1. a) Can you add any language from the working wall, or change words you have used already to better suit the audience and purpose?
  2. b) Are there any repeated words or phrases that need changing or taking away?

To complete their redraft, we introduce tracing paper positioned on top of the paragraph of ‘Child A’.  This technique allows children to develop their confidence in making changes (however scruffy) without having to commit to these changes. The class use highlighters when selecting the language that they want to redraft, or pens to show where they want to add in additional language or phrases.  Each time a change is made, and I model this explicitly myself, children read aloud their sentence to feel the changes they have made in the shoes of a reader.

Sentence variety and development

Next in the sequence of redrafting is developing the sentence level detail. Again, I would model this using my own paragraph of ‘Child B’ first. I would start by reading my whole paragraph first, including the new changes in order to get a sense of which sentences I want to develop. Once I have identified my sentence, I would share my reason with the class and continue by developing necessary detail through skills the children have already been taught such as relative clauses, subordinate clauses and adverbials. Children would then return to their own paragraph and, with a success criteria available, they would make these suggested redrafts to their tracing paper.

Creating Flow

One of the last stops on the redrafting journey is ensuring the paragraph flows seamlessly from one idea seamlessly to the next. These techniques include: adverbials to guide the reader through time or place; use of pronouns to replace repeated nouns; alternative nouns or adjectives to avoid unplanned repetition; subordinating conjunctions to link ideas together. Although each of these steps may sound time-consuming, because the class and I have just one paragraph to redraft, there may only be one or two techniques that are used in the redraft. I would still endeavour to explicitly model both the thinking process and the success criteria the children need to redraft their own paragraph.

When this process of writing is implemented across the school, the older the children become, the less direct instruction and practise they require to redraft and edit. However, at the beginning of each, year, I would still use this ‘I do – you do’ model to ensure complete understanding and transparency of approach.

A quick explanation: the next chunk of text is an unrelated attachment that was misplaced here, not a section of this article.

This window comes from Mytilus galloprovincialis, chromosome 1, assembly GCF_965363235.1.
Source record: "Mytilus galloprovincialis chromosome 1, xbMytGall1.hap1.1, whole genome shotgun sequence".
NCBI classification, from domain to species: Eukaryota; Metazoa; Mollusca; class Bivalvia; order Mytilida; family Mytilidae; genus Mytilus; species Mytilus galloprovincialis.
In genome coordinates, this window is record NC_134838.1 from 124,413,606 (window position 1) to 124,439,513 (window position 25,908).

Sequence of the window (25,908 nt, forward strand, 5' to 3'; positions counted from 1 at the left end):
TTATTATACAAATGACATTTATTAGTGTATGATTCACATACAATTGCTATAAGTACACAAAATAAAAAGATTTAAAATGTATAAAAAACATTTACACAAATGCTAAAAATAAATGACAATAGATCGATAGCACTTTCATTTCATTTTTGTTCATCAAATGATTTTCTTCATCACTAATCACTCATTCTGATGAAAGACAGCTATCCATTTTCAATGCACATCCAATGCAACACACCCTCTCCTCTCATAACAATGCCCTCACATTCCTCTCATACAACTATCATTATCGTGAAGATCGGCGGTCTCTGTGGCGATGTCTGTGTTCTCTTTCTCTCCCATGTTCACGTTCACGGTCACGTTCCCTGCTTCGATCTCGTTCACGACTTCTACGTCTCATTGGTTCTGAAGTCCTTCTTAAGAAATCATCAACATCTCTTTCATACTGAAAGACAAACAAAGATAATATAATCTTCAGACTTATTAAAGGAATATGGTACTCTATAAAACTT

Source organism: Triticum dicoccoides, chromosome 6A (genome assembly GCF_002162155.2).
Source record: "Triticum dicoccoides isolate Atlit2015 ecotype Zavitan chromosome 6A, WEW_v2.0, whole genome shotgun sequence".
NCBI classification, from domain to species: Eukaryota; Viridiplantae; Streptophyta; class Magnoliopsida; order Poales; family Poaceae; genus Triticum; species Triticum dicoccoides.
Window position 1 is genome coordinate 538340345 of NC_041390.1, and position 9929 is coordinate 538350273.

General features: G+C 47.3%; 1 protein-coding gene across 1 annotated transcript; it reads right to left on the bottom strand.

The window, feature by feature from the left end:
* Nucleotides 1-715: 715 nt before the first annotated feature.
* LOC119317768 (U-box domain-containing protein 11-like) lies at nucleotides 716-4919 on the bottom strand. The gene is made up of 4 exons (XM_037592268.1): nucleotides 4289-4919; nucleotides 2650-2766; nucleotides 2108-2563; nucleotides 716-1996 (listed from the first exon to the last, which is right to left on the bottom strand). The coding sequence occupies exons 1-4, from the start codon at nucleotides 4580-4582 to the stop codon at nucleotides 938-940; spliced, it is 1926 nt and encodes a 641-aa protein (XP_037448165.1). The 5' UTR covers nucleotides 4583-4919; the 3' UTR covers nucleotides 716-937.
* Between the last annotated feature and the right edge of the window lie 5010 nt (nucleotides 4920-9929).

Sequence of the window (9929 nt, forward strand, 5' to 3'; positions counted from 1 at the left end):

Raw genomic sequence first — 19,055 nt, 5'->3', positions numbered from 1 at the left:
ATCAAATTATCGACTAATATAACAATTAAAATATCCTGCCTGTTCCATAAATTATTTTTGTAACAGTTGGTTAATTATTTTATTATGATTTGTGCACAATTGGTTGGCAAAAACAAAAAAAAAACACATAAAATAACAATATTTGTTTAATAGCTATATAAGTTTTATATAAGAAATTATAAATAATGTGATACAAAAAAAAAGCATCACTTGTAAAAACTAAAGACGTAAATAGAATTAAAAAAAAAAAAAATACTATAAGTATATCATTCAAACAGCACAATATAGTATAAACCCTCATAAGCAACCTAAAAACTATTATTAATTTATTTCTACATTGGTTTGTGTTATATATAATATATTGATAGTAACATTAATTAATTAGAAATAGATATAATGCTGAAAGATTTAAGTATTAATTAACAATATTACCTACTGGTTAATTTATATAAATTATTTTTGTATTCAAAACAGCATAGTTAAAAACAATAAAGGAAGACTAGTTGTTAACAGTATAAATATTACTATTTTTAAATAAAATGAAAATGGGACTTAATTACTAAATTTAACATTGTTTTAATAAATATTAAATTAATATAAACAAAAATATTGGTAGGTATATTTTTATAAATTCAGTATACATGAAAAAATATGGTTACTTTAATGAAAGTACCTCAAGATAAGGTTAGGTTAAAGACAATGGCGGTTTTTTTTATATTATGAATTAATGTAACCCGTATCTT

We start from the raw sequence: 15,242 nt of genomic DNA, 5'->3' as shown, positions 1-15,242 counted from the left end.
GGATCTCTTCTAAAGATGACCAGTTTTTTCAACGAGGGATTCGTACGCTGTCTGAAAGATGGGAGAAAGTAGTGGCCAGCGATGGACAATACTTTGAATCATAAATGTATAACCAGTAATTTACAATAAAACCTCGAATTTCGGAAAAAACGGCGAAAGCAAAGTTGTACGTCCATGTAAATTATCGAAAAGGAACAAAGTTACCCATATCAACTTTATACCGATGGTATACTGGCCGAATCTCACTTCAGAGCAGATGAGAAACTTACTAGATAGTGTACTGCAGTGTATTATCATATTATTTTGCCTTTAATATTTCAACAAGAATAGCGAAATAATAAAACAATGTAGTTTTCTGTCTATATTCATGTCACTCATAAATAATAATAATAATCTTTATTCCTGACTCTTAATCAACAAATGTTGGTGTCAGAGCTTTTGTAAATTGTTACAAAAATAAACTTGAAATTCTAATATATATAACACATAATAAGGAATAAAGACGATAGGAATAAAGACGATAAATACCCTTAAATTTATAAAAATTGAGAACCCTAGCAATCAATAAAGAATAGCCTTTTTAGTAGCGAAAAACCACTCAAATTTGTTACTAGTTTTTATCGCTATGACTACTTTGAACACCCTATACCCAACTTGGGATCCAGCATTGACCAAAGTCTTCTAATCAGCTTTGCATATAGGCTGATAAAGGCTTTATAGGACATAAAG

Purposeful Skills

This is the moment which allows everyone to revert back to our original audience and purpose for the writing. As a consequence of both, the lessons the children have completed are linked to the skills necessary for writing for the correct audience and purpose – these are your typical objectives such as using formal techniques to gain trust from the reader and developing an atmosphere to create tension. This is the part of redrafting the class normally look forward too as they love spotting where a specifically taught skill can enhance a sentence or the paragraph.

And that marks the final part of the redrafting instruction. The tracing paper used to track these changes is fairly full now and children then read through their own writing as a reader, including all the changes. Once they are happy with their redraft, they re-write the single paragraph below the example given. The next lesson, the class would normally be set the independent extended writing task, which allows they to use the same process, practised themselves earlier in the week, to their own writing. Using the one I created breaks down that initial reaction of children which makes them unwilling to want to change anything.

Breaking down the barriers of writing as a single process with an unobtainable outcome (for some) is the principal aim of the redrafting process I use. Instead of a linear process, children see writing as the constant ability to take a draft and improve it. No one sees themselves as the best writer, but they ask who can be the best rewriter? Who can take the ordinary and, with a little work and a clear process, turn it into something glorious.

Author

Year 6 teacher. English lead. KS2 lead writing moderator. Likes include climbing, writing, music and drawing.